Any father with a kid who wants a Barbie doll knows that there’s no such thing as simply buying a Barbie doll. Only a monster would make his kid’s Barbie walk when all the other neighborhood Barbies tool around in Jeeps and RVs as they make their way from mansion to mansion while changing outfits every 10 yards. But does all that conspicuous consumption set a bad example? Since this is America, you answer that question with another question: Can she afford it?
It’s not as simple a question as you might think. While Barbie’s tastes would probably make a Real Housewife Of Orange County blush, she’s also ridiculously over-educated and over-employed. To figure out if Barbie is living beyond her means, you need to start with an inventory of her big-ticket possessions, and then map that to some educated guesses about her income. Here’s how it breaks down:
Save for the Fiat, Barbie’s cars lack branding, so these are their nearest real-world equivalents.
Barbie’s iconic “Dream Home” is likely located in her fictional hometown of Willows, Wisconsin; price is based on an equivalent property in the community of River Hills, WI.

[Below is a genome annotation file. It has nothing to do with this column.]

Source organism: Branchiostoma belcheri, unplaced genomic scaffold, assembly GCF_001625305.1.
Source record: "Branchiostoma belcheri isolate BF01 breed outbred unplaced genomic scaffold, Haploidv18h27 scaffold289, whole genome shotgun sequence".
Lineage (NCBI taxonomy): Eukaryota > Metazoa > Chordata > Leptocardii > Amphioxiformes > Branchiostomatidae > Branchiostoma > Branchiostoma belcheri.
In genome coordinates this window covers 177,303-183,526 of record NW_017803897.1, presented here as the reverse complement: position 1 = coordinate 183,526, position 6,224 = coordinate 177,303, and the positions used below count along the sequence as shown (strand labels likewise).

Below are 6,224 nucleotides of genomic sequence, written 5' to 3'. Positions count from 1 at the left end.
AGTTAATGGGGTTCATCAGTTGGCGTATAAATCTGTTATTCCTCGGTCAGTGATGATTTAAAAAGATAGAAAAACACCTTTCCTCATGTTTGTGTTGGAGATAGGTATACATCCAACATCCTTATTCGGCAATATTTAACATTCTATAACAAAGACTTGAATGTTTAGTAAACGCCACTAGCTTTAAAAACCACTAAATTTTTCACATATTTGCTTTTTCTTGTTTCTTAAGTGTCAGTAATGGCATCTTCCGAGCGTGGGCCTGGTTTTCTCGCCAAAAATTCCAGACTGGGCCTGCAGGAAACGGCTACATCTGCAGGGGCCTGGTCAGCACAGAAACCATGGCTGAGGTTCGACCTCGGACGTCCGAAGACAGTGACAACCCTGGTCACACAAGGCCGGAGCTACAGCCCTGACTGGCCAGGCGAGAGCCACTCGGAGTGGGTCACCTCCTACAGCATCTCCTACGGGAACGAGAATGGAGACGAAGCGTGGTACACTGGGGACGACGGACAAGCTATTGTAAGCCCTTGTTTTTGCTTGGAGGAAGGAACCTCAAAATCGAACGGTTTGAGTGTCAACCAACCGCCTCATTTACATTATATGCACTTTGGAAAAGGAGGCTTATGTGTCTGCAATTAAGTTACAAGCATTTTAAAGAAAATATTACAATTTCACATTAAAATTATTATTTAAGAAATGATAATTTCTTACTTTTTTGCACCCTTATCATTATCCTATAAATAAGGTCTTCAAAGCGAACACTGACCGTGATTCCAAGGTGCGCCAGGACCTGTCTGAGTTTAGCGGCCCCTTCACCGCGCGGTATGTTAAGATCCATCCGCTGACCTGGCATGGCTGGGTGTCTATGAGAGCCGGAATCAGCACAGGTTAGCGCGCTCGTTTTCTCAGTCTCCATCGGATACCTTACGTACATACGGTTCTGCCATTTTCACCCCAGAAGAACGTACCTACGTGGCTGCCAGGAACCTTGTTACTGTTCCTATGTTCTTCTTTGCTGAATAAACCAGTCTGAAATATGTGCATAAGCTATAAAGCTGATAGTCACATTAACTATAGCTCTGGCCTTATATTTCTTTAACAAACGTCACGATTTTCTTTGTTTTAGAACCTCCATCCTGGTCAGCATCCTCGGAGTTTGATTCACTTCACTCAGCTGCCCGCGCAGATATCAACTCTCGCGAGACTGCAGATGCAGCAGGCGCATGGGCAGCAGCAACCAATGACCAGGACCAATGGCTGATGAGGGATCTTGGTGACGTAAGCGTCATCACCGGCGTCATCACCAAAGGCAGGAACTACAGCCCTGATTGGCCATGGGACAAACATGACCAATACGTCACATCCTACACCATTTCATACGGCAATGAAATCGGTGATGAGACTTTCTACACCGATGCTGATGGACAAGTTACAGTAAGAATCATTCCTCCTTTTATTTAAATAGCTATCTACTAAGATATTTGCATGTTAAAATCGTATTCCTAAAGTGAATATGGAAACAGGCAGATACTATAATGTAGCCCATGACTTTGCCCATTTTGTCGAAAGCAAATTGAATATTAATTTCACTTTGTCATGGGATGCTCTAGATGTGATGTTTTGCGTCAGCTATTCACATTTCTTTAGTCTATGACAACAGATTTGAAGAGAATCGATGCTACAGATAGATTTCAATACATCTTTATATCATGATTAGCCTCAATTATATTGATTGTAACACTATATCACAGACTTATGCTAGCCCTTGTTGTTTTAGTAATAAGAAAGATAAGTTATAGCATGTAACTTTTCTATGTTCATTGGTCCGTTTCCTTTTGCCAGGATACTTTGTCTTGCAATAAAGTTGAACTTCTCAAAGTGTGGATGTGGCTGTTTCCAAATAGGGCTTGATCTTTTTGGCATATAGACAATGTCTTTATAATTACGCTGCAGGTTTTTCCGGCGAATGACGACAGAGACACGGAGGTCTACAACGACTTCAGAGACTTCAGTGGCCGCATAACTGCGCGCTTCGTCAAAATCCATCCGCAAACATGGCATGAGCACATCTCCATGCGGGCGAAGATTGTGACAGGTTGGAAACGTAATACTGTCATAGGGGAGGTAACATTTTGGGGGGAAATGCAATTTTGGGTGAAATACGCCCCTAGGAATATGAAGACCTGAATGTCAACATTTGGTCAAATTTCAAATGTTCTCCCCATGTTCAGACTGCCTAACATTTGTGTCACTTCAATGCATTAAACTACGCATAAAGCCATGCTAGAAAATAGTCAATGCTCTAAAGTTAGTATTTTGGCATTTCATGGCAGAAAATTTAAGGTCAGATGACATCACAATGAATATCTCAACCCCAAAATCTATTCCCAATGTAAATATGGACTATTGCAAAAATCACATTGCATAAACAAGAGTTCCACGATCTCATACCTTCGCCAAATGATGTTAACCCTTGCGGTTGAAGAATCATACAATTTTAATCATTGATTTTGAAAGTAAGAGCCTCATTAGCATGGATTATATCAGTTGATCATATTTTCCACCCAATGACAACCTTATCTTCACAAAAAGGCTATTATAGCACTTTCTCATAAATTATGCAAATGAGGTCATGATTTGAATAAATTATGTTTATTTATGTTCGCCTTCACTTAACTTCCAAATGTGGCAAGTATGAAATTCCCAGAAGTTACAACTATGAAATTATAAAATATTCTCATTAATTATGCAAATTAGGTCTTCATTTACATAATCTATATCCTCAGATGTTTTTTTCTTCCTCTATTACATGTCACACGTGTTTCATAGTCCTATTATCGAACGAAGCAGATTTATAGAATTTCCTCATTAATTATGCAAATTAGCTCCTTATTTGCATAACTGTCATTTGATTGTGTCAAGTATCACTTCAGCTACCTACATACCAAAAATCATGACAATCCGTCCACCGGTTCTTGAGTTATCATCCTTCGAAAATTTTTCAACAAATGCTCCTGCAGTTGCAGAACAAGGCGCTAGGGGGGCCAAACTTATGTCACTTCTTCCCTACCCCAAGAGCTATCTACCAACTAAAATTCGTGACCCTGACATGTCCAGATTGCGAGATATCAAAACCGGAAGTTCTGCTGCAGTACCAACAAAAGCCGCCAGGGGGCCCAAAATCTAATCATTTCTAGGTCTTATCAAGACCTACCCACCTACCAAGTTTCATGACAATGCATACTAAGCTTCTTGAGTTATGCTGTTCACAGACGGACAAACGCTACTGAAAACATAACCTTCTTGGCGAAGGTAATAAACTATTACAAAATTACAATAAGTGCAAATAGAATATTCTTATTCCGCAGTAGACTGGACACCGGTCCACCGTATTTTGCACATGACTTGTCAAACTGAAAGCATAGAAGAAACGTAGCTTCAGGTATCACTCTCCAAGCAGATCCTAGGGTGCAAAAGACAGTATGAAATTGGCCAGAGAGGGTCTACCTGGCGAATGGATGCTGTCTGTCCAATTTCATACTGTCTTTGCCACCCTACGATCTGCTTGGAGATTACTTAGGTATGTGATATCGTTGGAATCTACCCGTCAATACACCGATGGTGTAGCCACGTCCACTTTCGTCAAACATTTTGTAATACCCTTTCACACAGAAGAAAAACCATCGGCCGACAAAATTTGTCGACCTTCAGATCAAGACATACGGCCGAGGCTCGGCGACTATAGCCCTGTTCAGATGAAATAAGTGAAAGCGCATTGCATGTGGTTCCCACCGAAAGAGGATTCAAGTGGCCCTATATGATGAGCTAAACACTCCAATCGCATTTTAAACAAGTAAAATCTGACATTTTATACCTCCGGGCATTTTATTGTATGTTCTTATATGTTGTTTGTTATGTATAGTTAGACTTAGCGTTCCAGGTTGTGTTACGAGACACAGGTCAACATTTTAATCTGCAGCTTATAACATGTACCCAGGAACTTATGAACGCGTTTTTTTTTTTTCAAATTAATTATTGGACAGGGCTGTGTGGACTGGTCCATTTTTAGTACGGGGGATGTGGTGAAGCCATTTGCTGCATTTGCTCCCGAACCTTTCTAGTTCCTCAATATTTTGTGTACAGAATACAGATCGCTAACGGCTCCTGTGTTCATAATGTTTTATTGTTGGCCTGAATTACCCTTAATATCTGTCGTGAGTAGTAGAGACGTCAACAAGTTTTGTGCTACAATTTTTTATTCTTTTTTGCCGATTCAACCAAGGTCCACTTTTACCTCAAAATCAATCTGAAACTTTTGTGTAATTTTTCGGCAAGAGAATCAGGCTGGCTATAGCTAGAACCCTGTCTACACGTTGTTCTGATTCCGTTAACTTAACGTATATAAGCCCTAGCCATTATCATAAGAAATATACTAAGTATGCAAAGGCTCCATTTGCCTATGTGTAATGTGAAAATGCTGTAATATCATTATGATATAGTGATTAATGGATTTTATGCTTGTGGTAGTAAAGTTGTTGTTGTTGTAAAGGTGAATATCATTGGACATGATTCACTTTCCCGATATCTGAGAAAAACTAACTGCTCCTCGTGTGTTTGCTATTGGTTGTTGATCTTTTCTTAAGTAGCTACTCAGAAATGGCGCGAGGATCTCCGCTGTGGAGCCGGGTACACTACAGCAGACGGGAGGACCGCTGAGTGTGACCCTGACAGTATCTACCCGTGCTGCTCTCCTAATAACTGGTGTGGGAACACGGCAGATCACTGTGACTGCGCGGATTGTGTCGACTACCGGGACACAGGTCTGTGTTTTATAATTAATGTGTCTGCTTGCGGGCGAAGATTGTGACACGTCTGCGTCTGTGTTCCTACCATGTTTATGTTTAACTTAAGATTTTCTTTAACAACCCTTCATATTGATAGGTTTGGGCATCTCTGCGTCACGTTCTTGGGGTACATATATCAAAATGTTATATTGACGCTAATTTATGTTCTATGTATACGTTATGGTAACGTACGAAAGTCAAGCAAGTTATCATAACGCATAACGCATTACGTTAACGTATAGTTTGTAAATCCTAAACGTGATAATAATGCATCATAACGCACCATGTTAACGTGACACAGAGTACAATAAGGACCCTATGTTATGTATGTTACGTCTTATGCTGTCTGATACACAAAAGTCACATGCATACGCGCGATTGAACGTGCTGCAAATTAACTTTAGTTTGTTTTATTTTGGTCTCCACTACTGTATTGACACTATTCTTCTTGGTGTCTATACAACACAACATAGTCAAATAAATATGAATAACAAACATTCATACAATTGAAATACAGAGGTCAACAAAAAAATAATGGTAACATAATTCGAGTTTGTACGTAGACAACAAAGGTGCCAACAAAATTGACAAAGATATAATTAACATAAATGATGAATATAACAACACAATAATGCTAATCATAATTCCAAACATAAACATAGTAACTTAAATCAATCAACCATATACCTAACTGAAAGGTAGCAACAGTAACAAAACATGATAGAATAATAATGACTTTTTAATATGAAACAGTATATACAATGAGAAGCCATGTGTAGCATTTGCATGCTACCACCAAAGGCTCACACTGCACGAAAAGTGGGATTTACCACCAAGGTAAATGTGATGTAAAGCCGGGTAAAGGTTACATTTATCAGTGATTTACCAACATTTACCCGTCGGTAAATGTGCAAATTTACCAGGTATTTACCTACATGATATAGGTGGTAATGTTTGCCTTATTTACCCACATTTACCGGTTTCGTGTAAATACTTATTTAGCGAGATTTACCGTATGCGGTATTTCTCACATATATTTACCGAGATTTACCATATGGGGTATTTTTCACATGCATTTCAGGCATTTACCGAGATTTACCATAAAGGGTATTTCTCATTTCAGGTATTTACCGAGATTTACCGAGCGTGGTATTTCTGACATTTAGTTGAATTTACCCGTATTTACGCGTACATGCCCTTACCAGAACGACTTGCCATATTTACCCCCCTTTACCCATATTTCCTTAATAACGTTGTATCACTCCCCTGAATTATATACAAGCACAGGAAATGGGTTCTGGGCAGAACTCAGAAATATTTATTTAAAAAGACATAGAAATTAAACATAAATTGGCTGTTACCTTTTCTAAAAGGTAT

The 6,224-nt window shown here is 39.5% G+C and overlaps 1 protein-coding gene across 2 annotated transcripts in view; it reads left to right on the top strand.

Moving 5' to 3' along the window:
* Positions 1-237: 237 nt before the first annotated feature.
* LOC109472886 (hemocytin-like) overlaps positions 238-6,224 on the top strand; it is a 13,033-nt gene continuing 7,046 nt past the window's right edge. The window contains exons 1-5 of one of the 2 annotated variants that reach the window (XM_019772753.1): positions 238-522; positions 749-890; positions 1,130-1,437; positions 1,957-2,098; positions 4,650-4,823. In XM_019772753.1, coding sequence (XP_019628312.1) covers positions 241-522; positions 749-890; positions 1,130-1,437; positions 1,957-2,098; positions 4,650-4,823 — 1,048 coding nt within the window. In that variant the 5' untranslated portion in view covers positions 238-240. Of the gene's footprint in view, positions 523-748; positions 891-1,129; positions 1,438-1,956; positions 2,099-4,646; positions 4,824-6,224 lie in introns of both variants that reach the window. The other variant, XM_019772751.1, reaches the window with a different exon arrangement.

Sundry Expensive Things
Given her penchant for stylistic shifts and generalist disposition, assume Barbie’s wardrobe comes from Macy’s.
Assume all cars are leased and the homes were bought with 30-year mortgages at 5.7 percent APR.
- Mortgage payments, plus taxes: $1,037,064/year, plus $163,790/year
- Car Leases: $17,592/year
- Fuel for all those vehicles: $6,348/year
- Horse and Jetski: $19,399
- Horse maintenance: $7,000/year
- Student loan debt: $400/year
- Clothing: $3,200/year
That’s not a number any guy should want his kid laying out on an annual basis, but don’t jump to conclusions. Barbie is no squandering trustafarian — in fact, she has 3 steady streams of income:
Based on Wisconsin averages from Indeed.com.
In addition to her laudable work in research and health care, Barbie moonlights as a rockstar — and a pretty successful one at that. Her YouTube channel boasts over a half million subscribers and hundreds of millions of video views. Using YouTube as a metric, Barbie’s audience is comparable to Carrie Underwood (no offense, Carrie), who made a healthy $8,051,484 in 2014.
So, the moral of the story is that you can probably rest easy. Even if your kids are developing Barbie-like materialism, they should be fine as long as they’re on track to become a teen pop star.